Here’s the link for those of you who like to keep up with my media/marketing reading over the weekend.
Each year at the Web 2 Summit, Tim and I try to focus our program on an overarching theme that we believe best sums up the year ahead. This is never easy to do – the event is still eight months away. But this year I feel better than I ever have about our focus, because it’s a return to our roots, as it were.
If you know my work, you know I’m fascinated by the interplay between the entrepreneurial culture of our industry and the giants who have emerged from within it – Google, Facebook, Microsoft, to name a few – as well as those who have joined it from other industries – Comcast, GE, and Newscorp come to mind.
For 2010, Web 2 will focus on the chess game in which all of these companies are now engaged, a battle to gain the upper hand in crucial “points of control” across the Internet Economy. The idea sprang from Tim’s “War for the Web” post last Fall, but we’re taking that riff and broadening it, identifying chokepoints on an increasingly crowded chessboard.
Fifteen years and two recessions into the commercial Internet, it’s clear that our industry has moved into a new competitive phase – a “middlegame” in the battle to dominate the Internet economy. To understand this shift, we’ll use the Summit’s program to map strategic inflection points across the Internet landscape, identifying key players who are battling to control the services and infrastructure of a websquared world.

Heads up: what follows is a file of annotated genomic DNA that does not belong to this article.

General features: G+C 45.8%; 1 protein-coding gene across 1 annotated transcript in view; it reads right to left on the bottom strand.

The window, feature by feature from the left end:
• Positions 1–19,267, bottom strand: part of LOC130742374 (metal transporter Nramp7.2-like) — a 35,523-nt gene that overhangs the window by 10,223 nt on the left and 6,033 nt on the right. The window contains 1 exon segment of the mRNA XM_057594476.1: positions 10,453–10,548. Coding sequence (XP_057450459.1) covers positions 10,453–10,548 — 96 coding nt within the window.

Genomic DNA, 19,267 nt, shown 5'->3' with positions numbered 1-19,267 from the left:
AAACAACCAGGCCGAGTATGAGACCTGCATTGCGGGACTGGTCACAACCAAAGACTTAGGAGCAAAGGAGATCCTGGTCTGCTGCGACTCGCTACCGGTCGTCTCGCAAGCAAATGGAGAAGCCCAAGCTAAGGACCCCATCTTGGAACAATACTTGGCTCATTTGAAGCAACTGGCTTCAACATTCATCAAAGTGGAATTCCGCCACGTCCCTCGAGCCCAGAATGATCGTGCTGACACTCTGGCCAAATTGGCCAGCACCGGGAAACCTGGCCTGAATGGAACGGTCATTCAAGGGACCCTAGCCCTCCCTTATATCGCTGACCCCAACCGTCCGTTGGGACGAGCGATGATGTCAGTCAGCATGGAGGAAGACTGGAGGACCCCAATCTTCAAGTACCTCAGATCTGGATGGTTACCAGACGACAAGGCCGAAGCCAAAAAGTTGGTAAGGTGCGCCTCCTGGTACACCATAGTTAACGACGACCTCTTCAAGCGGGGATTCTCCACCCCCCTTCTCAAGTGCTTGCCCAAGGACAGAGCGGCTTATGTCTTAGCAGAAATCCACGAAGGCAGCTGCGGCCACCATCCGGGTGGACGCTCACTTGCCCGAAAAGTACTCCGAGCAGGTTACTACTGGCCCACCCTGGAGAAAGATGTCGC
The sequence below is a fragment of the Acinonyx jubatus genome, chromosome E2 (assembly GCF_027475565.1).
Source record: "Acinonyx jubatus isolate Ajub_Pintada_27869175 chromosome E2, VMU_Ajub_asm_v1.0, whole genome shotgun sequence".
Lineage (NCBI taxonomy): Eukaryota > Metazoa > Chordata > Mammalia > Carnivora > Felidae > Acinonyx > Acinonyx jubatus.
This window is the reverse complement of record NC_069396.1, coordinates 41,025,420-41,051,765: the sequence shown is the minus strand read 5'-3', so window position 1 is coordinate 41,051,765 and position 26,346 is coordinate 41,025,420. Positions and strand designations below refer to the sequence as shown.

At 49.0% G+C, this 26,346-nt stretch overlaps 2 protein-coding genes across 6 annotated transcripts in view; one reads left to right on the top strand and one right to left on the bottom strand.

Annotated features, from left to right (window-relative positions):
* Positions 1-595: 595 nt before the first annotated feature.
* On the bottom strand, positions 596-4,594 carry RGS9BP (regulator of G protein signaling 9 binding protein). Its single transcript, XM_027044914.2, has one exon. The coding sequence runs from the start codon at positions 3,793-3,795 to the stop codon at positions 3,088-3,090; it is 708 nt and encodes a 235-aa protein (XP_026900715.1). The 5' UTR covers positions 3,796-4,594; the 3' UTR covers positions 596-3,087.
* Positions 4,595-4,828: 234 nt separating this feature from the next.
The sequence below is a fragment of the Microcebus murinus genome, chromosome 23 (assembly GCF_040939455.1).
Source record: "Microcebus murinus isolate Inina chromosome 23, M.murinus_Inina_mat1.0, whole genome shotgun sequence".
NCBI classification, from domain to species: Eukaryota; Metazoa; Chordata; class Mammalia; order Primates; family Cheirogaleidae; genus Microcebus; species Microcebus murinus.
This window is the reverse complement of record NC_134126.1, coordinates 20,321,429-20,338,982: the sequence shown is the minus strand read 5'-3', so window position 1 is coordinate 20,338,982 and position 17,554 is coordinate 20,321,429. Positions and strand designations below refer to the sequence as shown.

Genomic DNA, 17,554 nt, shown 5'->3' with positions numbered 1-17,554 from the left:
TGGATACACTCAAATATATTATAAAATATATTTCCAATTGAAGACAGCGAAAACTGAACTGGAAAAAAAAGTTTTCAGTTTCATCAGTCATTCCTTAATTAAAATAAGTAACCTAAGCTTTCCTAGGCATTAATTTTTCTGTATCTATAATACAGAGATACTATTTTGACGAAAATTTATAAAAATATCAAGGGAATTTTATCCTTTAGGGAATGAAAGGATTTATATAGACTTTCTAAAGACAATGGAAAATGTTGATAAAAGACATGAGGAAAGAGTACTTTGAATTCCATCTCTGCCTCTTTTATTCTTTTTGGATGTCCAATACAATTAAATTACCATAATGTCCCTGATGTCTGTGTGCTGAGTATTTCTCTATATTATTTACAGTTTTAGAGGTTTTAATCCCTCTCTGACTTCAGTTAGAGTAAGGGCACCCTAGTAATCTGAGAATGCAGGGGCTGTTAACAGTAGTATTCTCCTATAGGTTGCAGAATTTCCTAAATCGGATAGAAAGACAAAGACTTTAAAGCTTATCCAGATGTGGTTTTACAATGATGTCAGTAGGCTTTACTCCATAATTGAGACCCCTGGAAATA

The stakes are high. As the Web and the world intertwine through mobile and sensor platforms, the decisions we make – as leaders of this industry, as entrepreneurs, and as consumers – will determine the fundamental architecture of our society.
Will distribution, for example, be locked in, or left open? While the Web was once considered to be an open distribution platform, access to content is increasingly becoming a key point of control. The rise of iTunes and Hulu, the vertical integration of the iPhone and iPad, and the promise (or threat) of paid content have brought the model of free media into question.
Another battle is brewing for control of the social graph. While we’d argue that no one “owns” your social graph, Facebook may beg to differ, at least in practice, and Google has clearly laid down its own gauntlet in the form of Buzz and social search. Related, of course, is control of identity services – will Facebook become the one ring to rule them all? And is that a good thing?